Perhaps the biggest problem with climate-based nomenclature, like the marine isotope stratigraphy, is where the boundaries should be drawn. Ideally the boundaries should be placed at a major climate change. However, this is problematic because of the multifactorial nature of climate. But since the events are only recognised through the responses they initiate in depositional systems and biota, a compromise must be agreed. Although there are many places at which boundaries could be drawn, in principle in ocean-sediment cores they are placed at mid-points between temperature maxima and minima. The boundary points thus defined in ocean sequences are assumed to be globally isochronous. This is reasonable because of the extremely slow sedimentation rate of ocean-floor deposits and the relatively rapid mixing rate of oceanic waters. Attempts to date these MIS boundaries are now well-established by Martinson et al. (1987), for example.
In recent years it has become common to correlate directly terrestrial sequences with those in the oceans. This arises from a desire to correlate local sequences to a regional or global timescale, occasioned by the fragmentary and highly variable nature of terrestrial sequences. The realisation that more events are represented in the deep sea, and indeed ice-core sequences, than were recognised on land, together with the growth in geochronology, has often led to the displacement of locally-established terrestrial scales. Instead, direct correlations of terrestrial sequences to the global isotope scale are advanced, but there are serious practical limitations to this approach (cf. Schlüchter 1992, 2002; Gibbard & van Kolfschoten 2005).
In reality there are very few means of directly and reliably correlating between the ocean and terrestrial sediment sequences. Direct correlation can be achieved using markers that are preserved in both rock sequences such as magnetic reversals, radiometric dating or tephra layers and, rarely, fossil assemblages (particularly pollen). However, normally it is impossible over most of the record and in most geographical areas. Thus these correlations must rely totally on direct dating or less reliably on comparison using the technique of ‘curve-matching’; a widely-used approach in the Quaternary. The latter can only reliably be achieved where long, continuous terrestrial sequences are available, but it is not straight-forward because of overprinting by local factors. Moreover, the possibility of failure to identify ‘leads-and-lags’ in timing by the matching of curves is very real. In discontinuous sequences, which typify land and shelf environments, correlations with the ocean-basin sequences are potentially unreliable, in the absence of fossil groups distributed across the facies boundaries or potentially useful markers.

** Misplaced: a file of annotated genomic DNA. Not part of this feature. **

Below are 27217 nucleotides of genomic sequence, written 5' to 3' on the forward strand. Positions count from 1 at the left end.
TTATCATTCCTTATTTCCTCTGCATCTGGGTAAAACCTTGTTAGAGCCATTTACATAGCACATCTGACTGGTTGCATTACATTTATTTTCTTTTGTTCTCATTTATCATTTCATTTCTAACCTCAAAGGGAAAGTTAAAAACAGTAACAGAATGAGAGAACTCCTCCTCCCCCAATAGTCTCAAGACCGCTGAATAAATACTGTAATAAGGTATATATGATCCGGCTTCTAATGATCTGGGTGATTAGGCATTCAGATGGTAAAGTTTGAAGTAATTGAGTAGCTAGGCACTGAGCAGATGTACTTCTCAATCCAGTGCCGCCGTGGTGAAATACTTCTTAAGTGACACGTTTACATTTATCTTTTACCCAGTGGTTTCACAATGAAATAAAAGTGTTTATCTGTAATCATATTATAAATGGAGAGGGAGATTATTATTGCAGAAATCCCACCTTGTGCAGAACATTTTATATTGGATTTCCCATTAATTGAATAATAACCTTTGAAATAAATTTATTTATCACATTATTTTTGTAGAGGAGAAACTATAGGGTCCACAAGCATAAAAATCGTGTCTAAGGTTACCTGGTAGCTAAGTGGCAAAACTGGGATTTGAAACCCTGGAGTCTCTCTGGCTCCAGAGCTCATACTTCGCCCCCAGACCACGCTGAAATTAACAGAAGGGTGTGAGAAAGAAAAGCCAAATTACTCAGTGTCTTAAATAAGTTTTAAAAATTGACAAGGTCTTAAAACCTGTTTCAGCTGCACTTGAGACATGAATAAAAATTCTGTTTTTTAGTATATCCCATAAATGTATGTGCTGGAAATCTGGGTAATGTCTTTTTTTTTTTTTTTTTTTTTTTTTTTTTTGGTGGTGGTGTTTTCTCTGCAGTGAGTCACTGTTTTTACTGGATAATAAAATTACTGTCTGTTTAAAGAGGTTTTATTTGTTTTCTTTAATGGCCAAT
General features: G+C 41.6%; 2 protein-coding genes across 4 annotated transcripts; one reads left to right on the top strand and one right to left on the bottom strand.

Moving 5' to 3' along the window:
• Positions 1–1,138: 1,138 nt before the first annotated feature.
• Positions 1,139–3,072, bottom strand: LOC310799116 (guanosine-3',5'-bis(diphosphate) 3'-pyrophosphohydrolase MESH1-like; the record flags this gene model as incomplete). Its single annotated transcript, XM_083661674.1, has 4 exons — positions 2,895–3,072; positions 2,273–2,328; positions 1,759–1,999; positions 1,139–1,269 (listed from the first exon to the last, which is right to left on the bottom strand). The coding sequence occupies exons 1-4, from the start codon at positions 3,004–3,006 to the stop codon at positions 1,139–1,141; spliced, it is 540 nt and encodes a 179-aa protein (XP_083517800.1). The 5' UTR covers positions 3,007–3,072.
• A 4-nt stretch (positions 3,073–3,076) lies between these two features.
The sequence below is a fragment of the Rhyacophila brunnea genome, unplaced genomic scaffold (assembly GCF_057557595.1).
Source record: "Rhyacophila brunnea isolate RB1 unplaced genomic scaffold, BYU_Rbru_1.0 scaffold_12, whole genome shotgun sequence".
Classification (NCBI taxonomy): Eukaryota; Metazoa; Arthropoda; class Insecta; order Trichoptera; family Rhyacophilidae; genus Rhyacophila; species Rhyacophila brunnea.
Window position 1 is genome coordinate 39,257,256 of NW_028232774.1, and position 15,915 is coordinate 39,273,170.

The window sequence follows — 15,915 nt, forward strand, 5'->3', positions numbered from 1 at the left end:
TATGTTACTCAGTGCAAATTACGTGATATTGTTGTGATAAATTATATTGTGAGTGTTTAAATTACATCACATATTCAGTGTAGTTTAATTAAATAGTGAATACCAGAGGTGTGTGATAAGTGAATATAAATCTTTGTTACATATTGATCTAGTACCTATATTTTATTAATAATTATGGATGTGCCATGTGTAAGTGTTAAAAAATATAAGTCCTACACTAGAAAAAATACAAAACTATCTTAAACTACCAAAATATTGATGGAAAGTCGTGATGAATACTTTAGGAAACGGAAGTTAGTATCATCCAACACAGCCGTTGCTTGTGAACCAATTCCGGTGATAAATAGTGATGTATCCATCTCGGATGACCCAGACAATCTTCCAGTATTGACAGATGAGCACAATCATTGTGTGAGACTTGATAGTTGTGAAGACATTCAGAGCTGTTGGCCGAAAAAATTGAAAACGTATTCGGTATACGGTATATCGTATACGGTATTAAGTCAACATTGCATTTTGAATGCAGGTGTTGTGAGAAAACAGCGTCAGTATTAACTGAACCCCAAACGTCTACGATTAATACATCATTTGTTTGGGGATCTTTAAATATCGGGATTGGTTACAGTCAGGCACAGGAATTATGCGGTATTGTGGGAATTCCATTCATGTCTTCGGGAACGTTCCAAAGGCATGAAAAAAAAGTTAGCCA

Recently the growth of stratigraphy recognised from short-duration, often highly characteristic events has led to attempts to use these features as a basis for correlation. This event stratigraphy (e.g Lowe et al., 1999), typically includes changes of sea level, climatic oscillations or rhythms and the like. Such occurrences, often termed ‘sub-Milankovitch events’, may be preserved in a variety of environmental settings and thus offer important potential tools for high- to very high-resolution cross-correlation. Of particular importance are the so-called ‘Heinrich Layers’ which represent major iceberg-rafting events in the North Atlantic Ocean. These detritus bands can potentially provide important lithostratigraphical markers for intercore correlation in ocean sediments and the impact of their accompanying sudden coolings (‘Heinrich Events’ ) may be recognisable in certain sensitive terrestrial sequences (summary in Lowe & Walker 1997). Similarly, the so-called essentially time-parallel periods of abrupt climate change termed ‘Terminations’ (Broecker & van Donk 1970), seen in oxygen isotope profiles, can also be recognised on land as sharp changes in pollen assemblage composition or other parameters, for example, where sufficiently long and detailed sequences are available, such as in long lake cores. However, their value for correlation may be limited in high sedimentation-rate sequences because these ‘terminations’ are not instantaneous but have durations of several thousand years (Broecker & Henderson 1998).
Of greater concern for the development of a high-resolution terrestrial stratigraphy is the precise recognition and timing of boundaries or events from the marine isotope stages on land, and indeed vice versa. Until very recently this was not perceived as a problem since it has been generally assumed that boundaries identified using a variety of proxies on land are precisely coeval with those seen in ocean sediments. Yet it is well known that different proxies respond at different rates and in different ways to climate changes and these changes themselves may be time-transgressive. This has been forcefully demonstrated by work off-Portugal by Sanchez-Goñi et al. (1999) and Shackleton et al. (2003) where the MIS 6/5 boundary has been shown to have not been coeval with the Saalian / Eemian stage boundary on land, as previously assumed (Gibbard 2001). The same point concerns the MIS 1/2 boundary which pre-dates the Holocene / Pleistocene (Flandrian / Weichselian) boundary by some 2-4000 years. Thus high-resolution land sequences and low-resolution marine sequences must be correlated with an eye to the detail since it cannot be assumed that the boundaries recognised in different situations are indeed coeval.
Nevertheless, dating through astronomical (and sub-astronomical) cycles is clearly a geochronological tool of considerable future potential, already realised in respect of the ocean and ice-core sequences (e.g Björck et al. 1998), and of singular importance to understanding rates of process operation on land once the problems of cross-facies correlation have been overcome. Perhaps the way forward should be to date fixed events – probably magnetic reversals or major climatic events – as accurately as possible, then use the astronomical cyclicity to provide a finer-scale chronology. In future it is important that this scheme be phased-in to run in parallel and perhaps eventually to replace the fundamentally palaeontologically-tuned scheme that has served stratigraphical geology so well in the past.